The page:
We had a phrase that I live by. Train as you fight, fight as you train.

When I participate in IPSC or USPSA, I'm the guy with my little carry gun, in my normal holster, with my firearm concealed.

A final note, how often do you train with your carry ammo. Lots of post every where about how long you should keep it. But ask your self, do your hollow points, +P, or +P+ shoot different than your cheap practice ammo? Mine does. It's expensive but I train with my carry ammo frequently. I figure I'm worth it.

Great subject here. We're not perfect but I believe we help each other get better.

Thom
 

OUgunnut

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I shoot fairly often. Not hardcore defensive training. I have no doubt I am not 100% ready. The fact is though I know how to handle my weapons especially my carry pieces proficiently frontwards and backwards. Now I don't train with live targets or whatever and I honestly don't have the time to commit like you are speaking of in the original post. I feel more prepared being able to carry my weapon and knowing how to use it than I would without it. No doubt you are more ready than I. Honestly though that's ok. I think owning a firearm and practicing with it regularly is better than nothing. Not everyone can train for countless hours. A good example is when you hear in the news some 60-70 year old granny shoots and kills an intruder. It's likely she doesn't even practice anymore. She has the gun though, knows how to use it, and is willing to do so. Much better than being unarmed. I just think there is a very large range of being defensively ready for situations and there is nothing inherently wrong with not being the master.
 

Michael Brown

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I shoot fairly often. Not hardcore defensive training. I have no doubt I am not 100% ready. The fact is though I know how to handle my weapons especially my carry pieces proficiently frontwards and backwards. Now I don't train with live targets or whatever and I honestly don't have the time to commit like you are speaking of in the original post. I feel more prepared being able to carry my weapon and knowing how to use it than I would without it. No doubt you are more ready than I. Honestly though that's ok. I think owning a firearm and practicing with it regularly is better than nothing. Not everyone can train for countless hours. A good example is when you hear in the news some 60-70 year old granny shoots and kills an intruder. It's likely she doesn't even practice anymore. She has the gun though, knows how to use it, and is willing to do so. Much better than being unarmed. I just think there is a very large range of being defensively ready for situations and there is nothing inherently wrong with not being the master.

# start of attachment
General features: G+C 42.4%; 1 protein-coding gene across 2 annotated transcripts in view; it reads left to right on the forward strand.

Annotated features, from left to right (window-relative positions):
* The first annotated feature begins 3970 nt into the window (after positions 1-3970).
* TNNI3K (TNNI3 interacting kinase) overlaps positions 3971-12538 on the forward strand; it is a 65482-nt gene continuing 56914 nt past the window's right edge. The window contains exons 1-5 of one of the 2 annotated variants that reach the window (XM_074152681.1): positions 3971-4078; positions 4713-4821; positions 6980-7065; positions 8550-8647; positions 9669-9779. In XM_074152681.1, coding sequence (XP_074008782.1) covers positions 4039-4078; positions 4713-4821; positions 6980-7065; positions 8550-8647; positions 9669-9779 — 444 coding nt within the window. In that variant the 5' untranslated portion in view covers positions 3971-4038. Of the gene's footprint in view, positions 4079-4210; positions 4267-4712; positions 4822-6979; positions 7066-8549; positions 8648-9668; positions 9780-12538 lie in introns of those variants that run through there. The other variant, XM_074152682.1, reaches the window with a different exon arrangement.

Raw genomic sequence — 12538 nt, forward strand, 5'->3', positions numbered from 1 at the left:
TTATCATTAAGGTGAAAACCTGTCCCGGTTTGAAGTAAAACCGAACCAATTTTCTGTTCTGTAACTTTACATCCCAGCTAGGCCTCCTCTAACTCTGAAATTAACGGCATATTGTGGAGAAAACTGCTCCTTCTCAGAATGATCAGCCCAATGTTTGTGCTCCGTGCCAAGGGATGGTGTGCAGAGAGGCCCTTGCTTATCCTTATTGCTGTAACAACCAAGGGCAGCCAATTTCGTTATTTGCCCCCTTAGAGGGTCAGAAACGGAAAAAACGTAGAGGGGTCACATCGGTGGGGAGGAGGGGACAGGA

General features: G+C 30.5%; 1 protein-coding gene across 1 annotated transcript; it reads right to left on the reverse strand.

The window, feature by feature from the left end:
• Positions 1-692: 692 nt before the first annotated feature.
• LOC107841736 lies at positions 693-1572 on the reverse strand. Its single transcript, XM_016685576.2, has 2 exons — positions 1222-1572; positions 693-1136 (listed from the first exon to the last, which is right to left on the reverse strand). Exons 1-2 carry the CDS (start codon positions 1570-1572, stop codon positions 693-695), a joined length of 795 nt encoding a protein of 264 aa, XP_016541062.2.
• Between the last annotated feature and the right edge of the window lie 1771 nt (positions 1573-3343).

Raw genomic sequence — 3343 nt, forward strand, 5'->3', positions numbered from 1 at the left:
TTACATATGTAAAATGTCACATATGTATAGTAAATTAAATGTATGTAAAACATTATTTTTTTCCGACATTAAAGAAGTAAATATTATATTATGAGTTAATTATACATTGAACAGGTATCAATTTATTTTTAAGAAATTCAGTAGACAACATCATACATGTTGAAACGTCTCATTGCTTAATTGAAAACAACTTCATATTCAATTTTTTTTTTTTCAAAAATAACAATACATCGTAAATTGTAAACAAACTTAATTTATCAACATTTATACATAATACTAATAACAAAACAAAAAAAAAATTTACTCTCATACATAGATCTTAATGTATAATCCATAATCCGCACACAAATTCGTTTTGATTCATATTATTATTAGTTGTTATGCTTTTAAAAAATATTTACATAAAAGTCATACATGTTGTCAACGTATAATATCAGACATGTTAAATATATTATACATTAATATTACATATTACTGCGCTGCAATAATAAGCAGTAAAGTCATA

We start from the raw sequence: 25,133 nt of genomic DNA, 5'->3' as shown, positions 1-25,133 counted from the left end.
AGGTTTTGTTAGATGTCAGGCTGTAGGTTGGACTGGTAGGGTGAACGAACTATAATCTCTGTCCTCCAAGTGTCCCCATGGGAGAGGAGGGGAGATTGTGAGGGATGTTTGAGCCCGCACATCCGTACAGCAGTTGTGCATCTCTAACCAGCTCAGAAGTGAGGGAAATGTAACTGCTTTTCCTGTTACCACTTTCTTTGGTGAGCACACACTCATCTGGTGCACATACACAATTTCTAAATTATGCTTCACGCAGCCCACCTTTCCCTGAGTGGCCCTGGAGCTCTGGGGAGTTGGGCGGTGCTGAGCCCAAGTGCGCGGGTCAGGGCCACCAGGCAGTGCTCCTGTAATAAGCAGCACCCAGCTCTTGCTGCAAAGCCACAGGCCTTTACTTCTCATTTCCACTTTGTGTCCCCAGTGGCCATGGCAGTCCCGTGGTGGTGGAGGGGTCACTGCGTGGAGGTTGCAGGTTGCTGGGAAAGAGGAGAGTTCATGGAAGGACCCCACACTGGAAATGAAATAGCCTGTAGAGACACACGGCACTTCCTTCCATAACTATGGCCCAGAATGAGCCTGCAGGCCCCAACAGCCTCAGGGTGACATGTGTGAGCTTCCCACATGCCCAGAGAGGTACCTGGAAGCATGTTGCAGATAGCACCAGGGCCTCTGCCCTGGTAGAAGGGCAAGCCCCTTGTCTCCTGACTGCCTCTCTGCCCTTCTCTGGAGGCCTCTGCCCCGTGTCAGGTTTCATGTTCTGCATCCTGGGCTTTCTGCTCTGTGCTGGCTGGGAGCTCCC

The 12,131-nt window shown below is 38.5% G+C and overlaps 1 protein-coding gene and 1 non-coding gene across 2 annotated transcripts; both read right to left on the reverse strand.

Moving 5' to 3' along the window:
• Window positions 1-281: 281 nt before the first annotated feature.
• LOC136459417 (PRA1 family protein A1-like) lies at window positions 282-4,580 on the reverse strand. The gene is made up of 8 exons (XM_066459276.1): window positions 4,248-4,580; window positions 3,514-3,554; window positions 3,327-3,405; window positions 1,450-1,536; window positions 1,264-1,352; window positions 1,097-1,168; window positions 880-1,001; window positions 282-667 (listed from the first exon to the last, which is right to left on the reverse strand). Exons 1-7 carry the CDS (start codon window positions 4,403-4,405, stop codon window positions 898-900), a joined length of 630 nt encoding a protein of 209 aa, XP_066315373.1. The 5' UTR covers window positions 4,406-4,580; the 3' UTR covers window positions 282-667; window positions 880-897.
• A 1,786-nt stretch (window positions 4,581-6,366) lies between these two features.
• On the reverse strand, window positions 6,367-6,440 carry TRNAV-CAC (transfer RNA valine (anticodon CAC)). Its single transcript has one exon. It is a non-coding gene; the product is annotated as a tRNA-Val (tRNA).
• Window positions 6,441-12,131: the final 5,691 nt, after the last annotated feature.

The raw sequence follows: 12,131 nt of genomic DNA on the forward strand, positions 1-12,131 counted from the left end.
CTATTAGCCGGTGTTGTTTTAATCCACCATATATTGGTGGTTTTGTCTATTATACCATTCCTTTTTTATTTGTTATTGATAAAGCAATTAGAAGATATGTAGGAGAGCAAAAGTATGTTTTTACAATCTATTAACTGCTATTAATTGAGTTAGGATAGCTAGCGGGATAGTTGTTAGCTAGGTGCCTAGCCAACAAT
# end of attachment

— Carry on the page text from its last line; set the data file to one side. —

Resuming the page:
No one is suggesting that you have to do anything. This is America and everyone can do exactly as they wish.

What I am doing is providing a set of guidelines that can help you. If you choose to ignore them, that's your business.

None of the suggestions on the list require "countless hours". Some require nothing more than a good decision. Your choices are no skin off anyone else's back, so I say do whatever makes you happy.

I simply suggest that you don't kid yourself about your level of preparedness, although its certainly within your right to do so. When I eat a pizza instead of a grilled chicken breast, I don't kid myself that there aren't consequences with my choice despite the fact that there's nothing "inherently wrong" with pizza. If I do it, I accept the consequences after making an informed decision and weighing the cost vs. benefit.

If the cost of training outweighs the benefits to you, you have your answer. Personally, I'm too valuable to me (and hopefully my family) so I train hard.

Regarding grannie who probably doesn't practice succesfully repelling a boarder, I would offer that there are people who have survived jumping out of planes without parachutes.

But would you rather jump with a parachute or without one?